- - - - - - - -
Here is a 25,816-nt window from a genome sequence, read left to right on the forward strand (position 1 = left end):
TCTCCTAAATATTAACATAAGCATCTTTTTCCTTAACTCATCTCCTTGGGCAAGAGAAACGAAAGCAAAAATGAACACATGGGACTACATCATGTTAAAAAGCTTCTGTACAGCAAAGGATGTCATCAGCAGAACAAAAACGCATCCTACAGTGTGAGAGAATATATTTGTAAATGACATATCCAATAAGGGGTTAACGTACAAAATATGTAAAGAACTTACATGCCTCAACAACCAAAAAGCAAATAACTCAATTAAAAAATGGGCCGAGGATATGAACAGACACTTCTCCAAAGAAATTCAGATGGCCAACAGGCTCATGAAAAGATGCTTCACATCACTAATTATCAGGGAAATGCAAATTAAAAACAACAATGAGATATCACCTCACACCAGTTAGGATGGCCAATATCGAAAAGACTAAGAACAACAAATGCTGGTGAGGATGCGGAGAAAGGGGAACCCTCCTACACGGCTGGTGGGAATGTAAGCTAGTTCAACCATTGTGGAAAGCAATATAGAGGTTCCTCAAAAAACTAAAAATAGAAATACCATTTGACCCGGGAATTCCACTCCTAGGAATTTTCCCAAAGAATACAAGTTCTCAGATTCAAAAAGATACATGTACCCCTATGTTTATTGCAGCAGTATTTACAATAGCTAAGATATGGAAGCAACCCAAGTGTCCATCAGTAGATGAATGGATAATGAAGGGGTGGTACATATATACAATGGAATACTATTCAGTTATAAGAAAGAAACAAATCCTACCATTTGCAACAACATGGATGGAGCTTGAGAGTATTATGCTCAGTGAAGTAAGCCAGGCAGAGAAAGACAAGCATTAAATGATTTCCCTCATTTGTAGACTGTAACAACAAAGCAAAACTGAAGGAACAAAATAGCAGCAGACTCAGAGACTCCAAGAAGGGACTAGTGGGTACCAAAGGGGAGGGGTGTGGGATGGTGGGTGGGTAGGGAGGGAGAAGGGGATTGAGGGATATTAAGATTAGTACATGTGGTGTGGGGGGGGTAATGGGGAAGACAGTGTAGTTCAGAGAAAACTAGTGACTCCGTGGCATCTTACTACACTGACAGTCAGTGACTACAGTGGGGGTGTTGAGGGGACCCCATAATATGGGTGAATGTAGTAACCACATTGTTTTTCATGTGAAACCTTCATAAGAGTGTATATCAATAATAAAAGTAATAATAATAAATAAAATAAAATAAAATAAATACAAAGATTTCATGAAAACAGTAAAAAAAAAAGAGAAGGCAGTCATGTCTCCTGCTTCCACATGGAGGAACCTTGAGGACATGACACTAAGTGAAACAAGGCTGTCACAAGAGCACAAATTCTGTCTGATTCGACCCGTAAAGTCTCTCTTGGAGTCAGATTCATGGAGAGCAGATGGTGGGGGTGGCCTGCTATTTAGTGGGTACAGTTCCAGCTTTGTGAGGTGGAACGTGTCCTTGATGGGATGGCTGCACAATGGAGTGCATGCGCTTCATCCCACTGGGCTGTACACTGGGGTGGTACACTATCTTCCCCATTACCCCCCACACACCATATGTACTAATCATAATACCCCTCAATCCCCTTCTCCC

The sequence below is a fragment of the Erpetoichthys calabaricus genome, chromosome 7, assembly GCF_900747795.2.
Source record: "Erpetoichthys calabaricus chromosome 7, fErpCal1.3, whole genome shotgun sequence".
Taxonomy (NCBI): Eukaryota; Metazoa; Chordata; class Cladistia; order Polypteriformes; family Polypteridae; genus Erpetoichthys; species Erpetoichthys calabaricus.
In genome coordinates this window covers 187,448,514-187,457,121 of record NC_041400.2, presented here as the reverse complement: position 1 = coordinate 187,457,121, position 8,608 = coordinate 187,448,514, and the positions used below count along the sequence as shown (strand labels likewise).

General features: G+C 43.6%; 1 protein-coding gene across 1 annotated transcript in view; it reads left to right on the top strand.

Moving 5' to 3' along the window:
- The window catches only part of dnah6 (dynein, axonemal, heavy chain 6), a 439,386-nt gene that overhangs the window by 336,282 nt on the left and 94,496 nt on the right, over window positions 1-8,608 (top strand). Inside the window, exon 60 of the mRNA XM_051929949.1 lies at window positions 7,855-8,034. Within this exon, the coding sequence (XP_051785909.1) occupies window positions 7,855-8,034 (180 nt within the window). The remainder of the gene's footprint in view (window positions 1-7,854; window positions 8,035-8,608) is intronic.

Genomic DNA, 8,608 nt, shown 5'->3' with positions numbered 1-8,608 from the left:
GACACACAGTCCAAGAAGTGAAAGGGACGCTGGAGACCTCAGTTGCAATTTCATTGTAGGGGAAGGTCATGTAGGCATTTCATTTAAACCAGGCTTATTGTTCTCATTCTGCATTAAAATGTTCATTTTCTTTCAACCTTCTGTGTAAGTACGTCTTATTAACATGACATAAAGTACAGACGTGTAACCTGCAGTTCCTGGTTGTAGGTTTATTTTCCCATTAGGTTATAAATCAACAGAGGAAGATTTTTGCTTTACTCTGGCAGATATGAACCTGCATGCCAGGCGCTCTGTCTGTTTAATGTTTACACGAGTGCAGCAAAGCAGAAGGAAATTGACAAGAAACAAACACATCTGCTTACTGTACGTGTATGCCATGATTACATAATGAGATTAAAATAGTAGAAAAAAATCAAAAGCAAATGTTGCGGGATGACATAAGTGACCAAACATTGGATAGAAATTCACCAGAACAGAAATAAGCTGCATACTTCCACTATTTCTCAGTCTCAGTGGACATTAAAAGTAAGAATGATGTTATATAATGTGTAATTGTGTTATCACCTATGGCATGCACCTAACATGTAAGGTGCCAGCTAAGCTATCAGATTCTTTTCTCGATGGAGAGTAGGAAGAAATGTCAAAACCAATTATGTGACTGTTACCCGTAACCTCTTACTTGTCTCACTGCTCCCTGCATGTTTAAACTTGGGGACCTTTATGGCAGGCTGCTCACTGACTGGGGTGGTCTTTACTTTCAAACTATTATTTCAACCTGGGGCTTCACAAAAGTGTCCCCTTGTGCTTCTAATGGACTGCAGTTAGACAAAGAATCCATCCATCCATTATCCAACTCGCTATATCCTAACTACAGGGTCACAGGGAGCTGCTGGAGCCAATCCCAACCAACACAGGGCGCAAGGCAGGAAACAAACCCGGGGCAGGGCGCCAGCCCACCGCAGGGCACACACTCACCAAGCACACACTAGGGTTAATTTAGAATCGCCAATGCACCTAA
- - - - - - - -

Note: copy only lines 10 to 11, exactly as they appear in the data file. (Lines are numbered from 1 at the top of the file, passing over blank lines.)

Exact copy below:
Genomic DNA, 8,608 nt, shown 5'->3' with positions numbered 1-8,608 from the left:
GACACACAGTCCAAGAAGTGAAAGGGACGCTGGAGACCTCAGTTGCAATTTCATTGTAGGGGAAGGTCATGTAGGCATTTCATTTAAACCAGGCTTATTGTTCTCATTCTGCATTAAAATGTTCATTTTCTTTCAACCTTCTGTGTAAGTACGTCTTATTAACATGACATAAAGTACAGACGTGTAACCTGCAGTTCCTGGTTGTAGGTTTATTTTCCCATTAGGTTATAAATCAACAGAGGAAGATTTTTGCTTTACTCTGGCAGATATGAACCTGCATGCCAGGCGCTCTGTCTGTTTAATGTTTACACGAGTGCAGCAAAGCAGAAGGAAATTGACAAGAAACAAACACATCTGCTTACTGTACGTGTATGCCATGATTACATAATGAGATTAAAATAGTAGAAAAAAATCAAAAGCAAATGTTGCGGGATGACATAAGTGACCAAACATTGGATAGAAATTCACCAGAACAGAAATAAGCTGCATACTTCCACTATTTCTCAGTCTCAGTGGACATTAAAAGTAAGAATGATGTTATATAATGTGTAATTGTGTTATCACCTATGGCATGCACCTAACATGTAAGGTGCCAGCTAAGCTATCAGATTCTTTTCTCGATGGAGAGTAGGAAGAAATGTCAAAACCAATTATGTGACTGTTACCCGTAACCTCTTACTTGTCTCACTGCTCCCTGCATGTTTAAACTTGGGGACCTTTATGGCAGGCTGCTCACTGACTGGGGTGGTCTTTACTTTCAAACTATTATTTCAACCTGGGGCTTCACAAAAGTGTCCCCTTGTGCTTCTAATGGACTGCAGTTAGACAAAGAATCCATCCATCCATTATCCAACTCGCTATATCCTAACTACAGGGTCACAGGGAGCTGCTGGAGCCAATCCCAACCAACACAGGGCGCAAGGCAGGAAACAAACCCGGGGCAGGGCGCCAGCCCACCGCAGGGCACACACTCACCAAGCACACACTAGGGTTAATTTAGAATCGCCAATGCACCTAA